Update #5: To Copyright APIs, or Not to Copyright, That is the Question

Don Miller

In a previous post about the long running Oracle vs. Google case, we noted that “Oracle has a federal appeals court precedent on its side, which it can use as a sword against all other Java API users who Oracle believes may be violating its copyrights.  So, unless and until another court decides otherwise, the IT community should be aware that Oracle may be on the hunt for violators.”

This development creates a dilemma for software developers and users alike.  They all have to decide whether to avoid any APIs not specifically licensed as “open,” get a license or permission to use them, or use them without license/permission and risk ending up in court.

I want to let MFT Nation readers know that a resource exists which may help if anyone is faced with making such a difficult decision.  The Electronic Frontier Foundation (“EFF”), a nonprofit advocacy group, made a blog-based request to be notified if anyone is sued over an API copyright violation, or are “pressured to take a license to use an API because of Oracle v. Google.”  Armed with such information, EFF hopes to find ways to “push back.”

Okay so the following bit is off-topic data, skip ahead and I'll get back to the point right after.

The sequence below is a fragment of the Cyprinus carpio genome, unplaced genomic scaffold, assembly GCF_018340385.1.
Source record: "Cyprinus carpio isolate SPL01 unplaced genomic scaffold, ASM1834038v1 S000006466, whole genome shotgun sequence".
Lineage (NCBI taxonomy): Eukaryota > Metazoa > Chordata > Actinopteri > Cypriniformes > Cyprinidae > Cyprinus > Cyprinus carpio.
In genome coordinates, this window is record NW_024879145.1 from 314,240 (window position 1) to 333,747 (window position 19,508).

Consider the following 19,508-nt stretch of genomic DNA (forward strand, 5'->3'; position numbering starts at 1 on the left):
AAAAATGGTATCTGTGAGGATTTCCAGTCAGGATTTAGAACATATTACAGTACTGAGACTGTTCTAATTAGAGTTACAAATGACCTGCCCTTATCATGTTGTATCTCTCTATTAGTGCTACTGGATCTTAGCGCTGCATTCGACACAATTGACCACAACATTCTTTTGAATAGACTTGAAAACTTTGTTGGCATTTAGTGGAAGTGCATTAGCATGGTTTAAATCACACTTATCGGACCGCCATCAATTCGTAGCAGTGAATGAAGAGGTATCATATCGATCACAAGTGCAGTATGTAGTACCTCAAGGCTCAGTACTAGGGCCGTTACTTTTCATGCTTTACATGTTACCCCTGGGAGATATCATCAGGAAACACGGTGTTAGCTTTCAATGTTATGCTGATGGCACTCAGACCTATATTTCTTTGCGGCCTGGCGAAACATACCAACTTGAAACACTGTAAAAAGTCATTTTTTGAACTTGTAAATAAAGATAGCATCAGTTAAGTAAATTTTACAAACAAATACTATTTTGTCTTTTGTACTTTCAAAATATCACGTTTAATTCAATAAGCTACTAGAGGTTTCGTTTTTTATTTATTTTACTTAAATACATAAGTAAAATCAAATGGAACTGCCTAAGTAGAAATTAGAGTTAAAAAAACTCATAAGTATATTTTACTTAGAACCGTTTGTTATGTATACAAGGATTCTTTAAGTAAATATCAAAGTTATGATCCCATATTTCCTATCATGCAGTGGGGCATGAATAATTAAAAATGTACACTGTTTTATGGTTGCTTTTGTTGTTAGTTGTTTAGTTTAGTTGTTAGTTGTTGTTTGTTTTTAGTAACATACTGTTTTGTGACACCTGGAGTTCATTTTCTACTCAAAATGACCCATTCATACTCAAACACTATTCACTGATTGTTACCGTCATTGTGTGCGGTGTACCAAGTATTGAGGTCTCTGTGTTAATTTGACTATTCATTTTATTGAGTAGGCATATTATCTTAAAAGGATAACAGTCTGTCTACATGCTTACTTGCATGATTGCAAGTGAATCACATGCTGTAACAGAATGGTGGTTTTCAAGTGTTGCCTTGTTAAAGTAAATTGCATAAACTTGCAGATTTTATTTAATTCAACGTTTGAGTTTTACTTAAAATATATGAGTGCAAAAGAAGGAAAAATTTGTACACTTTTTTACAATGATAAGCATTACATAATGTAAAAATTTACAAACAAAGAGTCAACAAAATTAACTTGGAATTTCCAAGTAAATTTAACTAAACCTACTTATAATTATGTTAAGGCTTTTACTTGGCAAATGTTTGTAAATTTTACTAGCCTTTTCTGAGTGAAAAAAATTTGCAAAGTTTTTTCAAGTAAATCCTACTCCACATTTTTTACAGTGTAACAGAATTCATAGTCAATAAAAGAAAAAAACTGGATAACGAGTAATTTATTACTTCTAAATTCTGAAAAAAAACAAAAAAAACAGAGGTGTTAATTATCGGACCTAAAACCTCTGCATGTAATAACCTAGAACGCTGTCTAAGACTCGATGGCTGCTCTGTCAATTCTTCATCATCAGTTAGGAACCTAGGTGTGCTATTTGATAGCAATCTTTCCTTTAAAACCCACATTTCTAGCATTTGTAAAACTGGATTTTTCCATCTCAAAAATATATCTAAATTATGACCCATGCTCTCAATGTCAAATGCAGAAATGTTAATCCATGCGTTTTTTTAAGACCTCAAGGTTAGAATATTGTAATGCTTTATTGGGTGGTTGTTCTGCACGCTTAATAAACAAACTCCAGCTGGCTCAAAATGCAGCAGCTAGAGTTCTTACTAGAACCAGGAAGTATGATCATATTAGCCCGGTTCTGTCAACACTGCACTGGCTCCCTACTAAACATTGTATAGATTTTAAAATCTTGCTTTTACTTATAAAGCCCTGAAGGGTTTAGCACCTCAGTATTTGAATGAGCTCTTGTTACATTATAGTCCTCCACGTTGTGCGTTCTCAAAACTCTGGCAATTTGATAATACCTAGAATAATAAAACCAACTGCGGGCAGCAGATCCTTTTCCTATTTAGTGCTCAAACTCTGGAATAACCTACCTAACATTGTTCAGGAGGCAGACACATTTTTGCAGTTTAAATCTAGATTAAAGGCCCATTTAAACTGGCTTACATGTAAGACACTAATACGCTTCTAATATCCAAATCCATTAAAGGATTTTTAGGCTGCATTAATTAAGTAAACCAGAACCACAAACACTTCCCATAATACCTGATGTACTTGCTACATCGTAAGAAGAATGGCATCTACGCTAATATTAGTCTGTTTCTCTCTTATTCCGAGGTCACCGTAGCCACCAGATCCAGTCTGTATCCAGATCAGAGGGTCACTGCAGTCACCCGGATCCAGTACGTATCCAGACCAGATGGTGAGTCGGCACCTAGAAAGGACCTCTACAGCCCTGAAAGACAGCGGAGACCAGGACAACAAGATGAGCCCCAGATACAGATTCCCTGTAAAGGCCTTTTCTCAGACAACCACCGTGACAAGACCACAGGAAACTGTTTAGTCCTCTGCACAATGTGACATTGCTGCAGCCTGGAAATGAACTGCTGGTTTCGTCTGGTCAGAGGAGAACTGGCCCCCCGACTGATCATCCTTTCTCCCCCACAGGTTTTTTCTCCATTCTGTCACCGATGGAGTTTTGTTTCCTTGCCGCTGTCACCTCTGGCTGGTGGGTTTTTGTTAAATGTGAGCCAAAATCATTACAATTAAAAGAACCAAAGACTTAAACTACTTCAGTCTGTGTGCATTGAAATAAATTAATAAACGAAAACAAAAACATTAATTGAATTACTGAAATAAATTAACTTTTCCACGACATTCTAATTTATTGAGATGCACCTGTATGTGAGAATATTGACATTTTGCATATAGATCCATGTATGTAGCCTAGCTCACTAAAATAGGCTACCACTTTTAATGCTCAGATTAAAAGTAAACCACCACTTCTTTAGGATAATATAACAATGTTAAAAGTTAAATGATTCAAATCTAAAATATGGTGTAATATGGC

It will be interesting to see how many new cases we get involving APIs.  Stay tuned to MFT Nation to get updates on developments with respect to this and other related issues.  Or you can subscribe to bTrade’s MFT Nation blog to get an automatic feed of the latest updates.